It is worthy of particular remark that notwithstanding the peremptory declaration of the British Cabinet in the letter of Castlereagh, such was the distress of the British manufacturers, produced by our prohibititive and restrictive laws, as pressed on the House of Commons by Mr Broughton & others, that the orders in Council were soon after repealed, but not in time to prevent the effect of the declaration that they would not be repealed. The cause of the war lay therefore entirely on the British side. Had the repeal of the orders been substituted for the declaration that they would not be repealed, or had they been repealed but a few weeks sooner, our declaration of war as proceeding from that cause would have been stayed, and negociations on the subject of improvements, the other great cause, would have been pursued with fresh vigor & hopes, under the auspices of success in the case of the orders in council.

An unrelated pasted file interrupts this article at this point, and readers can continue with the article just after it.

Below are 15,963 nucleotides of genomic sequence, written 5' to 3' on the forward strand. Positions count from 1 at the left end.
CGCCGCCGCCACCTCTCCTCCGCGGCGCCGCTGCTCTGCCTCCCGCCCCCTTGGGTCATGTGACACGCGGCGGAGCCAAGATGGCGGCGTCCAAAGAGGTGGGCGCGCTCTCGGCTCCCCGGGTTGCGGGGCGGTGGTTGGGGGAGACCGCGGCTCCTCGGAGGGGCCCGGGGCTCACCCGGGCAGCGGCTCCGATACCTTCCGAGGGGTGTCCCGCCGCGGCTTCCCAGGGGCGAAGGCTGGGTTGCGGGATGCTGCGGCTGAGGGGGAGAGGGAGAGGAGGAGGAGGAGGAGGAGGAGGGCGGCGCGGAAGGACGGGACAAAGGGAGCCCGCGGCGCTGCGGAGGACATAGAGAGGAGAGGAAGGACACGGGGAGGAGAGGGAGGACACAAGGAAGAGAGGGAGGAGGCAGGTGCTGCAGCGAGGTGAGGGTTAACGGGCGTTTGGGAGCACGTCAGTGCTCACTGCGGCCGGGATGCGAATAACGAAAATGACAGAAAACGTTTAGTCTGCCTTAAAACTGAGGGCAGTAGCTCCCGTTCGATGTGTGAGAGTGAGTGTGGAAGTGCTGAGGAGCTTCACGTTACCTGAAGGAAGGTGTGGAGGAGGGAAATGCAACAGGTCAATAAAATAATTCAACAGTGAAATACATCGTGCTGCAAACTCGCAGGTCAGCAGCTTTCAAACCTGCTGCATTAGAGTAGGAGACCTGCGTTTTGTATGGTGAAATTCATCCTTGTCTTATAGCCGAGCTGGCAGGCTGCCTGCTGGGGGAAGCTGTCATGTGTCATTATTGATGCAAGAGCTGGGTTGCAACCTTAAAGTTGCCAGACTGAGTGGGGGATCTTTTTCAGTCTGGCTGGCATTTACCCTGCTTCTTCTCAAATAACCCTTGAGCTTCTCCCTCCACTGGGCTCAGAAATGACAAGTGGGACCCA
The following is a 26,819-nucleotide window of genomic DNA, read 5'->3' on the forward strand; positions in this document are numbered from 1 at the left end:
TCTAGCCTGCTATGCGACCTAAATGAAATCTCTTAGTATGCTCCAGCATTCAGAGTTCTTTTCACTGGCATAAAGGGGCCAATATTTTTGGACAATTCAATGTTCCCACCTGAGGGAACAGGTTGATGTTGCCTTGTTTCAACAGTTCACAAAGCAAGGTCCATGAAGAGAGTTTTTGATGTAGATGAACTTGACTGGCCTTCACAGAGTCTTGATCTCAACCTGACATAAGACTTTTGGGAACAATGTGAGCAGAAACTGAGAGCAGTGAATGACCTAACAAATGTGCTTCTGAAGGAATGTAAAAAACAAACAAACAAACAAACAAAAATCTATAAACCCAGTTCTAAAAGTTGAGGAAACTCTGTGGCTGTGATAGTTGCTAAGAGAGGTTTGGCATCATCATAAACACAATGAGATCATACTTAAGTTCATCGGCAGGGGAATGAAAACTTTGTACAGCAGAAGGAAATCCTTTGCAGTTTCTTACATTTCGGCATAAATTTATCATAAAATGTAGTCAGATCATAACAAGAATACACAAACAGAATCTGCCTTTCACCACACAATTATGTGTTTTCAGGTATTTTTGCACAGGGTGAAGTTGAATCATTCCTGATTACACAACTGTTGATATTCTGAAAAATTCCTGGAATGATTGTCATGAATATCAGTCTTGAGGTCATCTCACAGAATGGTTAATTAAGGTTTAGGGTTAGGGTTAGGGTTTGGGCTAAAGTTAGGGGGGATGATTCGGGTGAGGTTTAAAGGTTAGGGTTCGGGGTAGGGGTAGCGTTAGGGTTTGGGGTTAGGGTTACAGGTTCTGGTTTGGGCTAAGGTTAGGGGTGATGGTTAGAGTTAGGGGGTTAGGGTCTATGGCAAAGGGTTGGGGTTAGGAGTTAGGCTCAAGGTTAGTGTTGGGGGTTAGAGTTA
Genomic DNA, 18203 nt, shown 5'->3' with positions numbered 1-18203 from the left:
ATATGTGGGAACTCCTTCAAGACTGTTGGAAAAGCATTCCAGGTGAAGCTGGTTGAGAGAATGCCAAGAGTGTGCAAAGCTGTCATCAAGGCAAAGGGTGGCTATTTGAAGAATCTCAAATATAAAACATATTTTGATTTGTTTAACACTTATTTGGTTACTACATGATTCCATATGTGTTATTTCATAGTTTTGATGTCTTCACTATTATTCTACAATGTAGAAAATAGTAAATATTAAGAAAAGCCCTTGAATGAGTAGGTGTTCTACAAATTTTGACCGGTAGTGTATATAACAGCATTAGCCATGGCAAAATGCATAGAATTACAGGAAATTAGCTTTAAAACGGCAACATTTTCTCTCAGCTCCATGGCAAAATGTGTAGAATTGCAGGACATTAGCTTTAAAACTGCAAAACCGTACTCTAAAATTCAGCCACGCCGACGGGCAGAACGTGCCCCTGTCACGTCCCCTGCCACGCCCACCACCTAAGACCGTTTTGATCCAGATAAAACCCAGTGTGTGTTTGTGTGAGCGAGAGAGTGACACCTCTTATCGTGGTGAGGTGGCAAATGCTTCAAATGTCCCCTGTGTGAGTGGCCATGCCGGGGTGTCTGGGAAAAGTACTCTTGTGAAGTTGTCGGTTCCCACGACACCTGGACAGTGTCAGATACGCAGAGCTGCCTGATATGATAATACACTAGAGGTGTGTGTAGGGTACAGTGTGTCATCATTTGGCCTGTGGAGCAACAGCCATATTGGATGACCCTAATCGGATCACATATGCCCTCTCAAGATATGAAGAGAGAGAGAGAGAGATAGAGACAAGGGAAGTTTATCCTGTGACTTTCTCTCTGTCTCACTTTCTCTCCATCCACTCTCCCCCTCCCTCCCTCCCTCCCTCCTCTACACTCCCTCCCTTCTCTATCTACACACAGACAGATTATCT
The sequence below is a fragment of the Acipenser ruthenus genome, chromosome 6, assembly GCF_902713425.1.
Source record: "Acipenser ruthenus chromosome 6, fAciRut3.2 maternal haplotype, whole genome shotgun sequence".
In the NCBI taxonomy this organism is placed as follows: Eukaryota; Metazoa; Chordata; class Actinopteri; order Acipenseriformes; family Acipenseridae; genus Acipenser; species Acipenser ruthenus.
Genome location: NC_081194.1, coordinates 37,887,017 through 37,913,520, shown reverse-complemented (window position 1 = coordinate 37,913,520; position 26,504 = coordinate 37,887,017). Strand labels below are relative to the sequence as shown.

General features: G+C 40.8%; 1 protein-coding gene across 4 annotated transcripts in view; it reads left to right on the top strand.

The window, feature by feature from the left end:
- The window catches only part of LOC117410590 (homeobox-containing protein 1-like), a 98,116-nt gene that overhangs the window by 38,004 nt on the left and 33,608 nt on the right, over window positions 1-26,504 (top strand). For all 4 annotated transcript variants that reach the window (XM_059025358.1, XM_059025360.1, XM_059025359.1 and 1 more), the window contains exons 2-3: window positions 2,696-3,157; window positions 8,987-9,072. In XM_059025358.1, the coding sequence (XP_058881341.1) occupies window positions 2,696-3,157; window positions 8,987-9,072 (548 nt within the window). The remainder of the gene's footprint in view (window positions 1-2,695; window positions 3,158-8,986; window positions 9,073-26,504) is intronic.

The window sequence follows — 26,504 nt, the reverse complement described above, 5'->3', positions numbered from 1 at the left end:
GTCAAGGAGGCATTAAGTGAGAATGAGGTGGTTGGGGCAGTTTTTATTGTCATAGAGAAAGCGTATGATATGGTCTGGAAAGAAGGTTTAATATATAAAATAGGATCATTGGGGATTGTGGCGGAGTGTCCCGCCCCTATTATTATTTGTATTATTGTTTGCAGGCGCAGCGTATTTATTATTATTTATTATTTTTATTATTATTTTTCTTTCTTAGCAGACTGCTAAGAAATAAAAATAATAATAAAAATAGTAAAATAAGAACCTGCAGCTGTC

The Declaration of War has been charged by G. B. & her partizans with being made in subserviency to the views of Napoleon. The charge is as foolish as it is false. If the war coincided with the views of the Enemy of G. B. and was favored by his operations against her, that assuredly could be no sound objection to the time chosen for extorting justice from her. On the contrary, the co-incidence, tho’ it happened not to be the moving consideration, would have been a rational one; especially as it is not pretended that the U. S. acted in concert with that Chief, or precluded themselves from making peace without any understanding with him; or even from making war on France, in the event of peace with her enemy, and her continued violation of our neutral rights. It was a fair calculation, indeed, when war became unavoidable, or rather after it had commenced, that Napoleon whether successful or not agst Russia, would find full employment for her and her associates, G. B. included; and that it would be required of G. B. by all the powers with whom she was leagued, that she should not divert any part of her resources from the common defence to a war with the U. S. having no adequate object, or rather having objects adverse to the maritime doctrines and interests of every nation combined with her. Had the French Emperor not been broken down as he was, to a degree at variance with all human probability, and which no human sagacity could anticipate, can it be doubted that G. B. would have been constrained by her own situation and the demands of her allies, to listen to our reasonable terms of reconciliation. The moment chosen for the war would therefore have been well chosen if chosen with a reference to the French expedition agst. Russia; and although not so chosen, the coincidence between the war & the expedition promised at the time to be as favorable as it was fortuitous.